The substance is called molybdenite, or MoS2, and was chosen in part because it is very readily available. It is already used as an ingredient in engine lubricants, ski waxes and as a strengthening agent for plastics. Not only this but, because it is less likely to oxidise than silicon, it can be used in thinner layers, meaning smaller chips for everyone. These chips are also more flexible, AND they require less energy to function than current silicon chips.

This may sound too good to be true. And in a way it is, because the MoS2 chips are currently extremely labour-intensive to produce. Researchers have said they believe it will be another ten to twenty years before it starts getting made and used commercially.

With that in mind, we thought we’d take a look at the evolution of some of the technologies of the last ten years that have been made possible by silicon microchips, and what we might be able to expect from them in the future (before they get replaced, anyway).

Computers and the Internet

 

THEN – Wikipedia founded 15th Jan 2001, and on 20th April Dell computers became the largest PC maker.

NOW – It’s all about tablets and laptops, as the iPad 2 and competitors such as the Samsung Galaxy Tab and the Asus Eee pad take first Christmas, then the world, by storm.

 

FUTURE – All computing to take place on super-thin tablets, with data storage dealt with by the cloud and all other components (monitors, keyboards etc) connected wirelessly.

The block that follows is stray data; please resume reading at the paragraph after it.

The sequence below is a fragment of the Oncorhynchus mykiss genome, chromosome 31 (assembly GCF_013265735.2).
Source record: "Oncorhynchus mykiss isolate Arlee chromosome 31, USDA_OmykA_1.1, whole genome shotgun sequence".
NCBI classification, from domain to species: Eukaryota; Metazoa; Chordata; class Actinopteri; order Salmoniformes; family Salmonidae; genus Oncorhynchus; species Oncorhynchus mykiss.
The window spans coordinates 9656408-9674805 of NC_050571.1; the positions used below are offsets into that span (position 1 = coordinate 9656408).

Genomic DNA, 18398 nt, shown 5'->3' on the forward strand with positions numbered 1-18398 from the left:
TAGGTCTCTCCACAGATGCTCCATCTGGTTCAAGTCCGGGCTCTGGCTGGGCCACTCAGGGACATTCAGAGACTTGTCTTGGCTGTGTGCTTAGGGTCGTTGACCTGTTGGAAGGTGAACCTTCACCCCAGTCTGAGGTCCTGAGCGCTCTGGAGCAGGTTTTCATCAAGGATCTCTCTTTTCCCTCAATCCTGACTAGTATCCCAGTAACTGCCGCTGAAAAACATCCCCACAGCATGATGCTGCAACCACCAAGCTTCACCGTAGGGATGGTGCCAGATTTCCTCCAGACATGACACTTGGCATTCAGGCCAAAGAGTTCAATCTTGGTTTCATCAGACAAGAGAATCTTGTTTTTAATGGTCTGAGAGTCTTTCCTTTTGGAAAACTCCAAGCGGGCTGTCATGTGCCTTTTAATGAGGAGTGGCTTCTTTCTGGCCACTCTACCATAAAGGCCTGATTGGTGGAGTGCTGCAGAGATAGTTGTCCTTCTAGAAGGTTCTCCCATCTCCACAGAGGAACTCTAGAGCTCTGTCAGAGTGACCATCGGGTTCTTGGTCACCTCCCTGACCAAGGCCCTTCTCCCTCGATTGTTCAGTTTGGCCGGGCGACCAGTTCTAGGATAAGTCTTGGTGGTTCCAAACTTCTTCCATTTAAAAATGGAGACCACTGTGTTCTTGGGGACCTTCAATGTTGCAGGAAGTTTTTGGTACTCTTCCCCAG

Mobile Phones

 

THEN – It may look quite retro, but the arrival of the Samsung SGH-M100 MP3 phone in 2001 signaled the start of the trend of gadget convergence that we expect as the norm nowadays.

NOW – You just wouldn’t buy a mobile for that didn’t also have an MP3 player, Camera and internet connection.  In fact, for many, the phone functionality isn’t even a consideration.

FUTURE – Samsung has already spoken of their intention to bring flexible phone to market in the near future.  This still seems like an outlandish idea but could well be a revolutionary development.  It’ll be very interest to see what the product is like when it’s made available to the public.

MP3 players

 

THEN – the iPod – the original, first ever iPod – came out a full ten years ago.

NOW – Well, the iPod has yet to be dethroned.  Any arguments?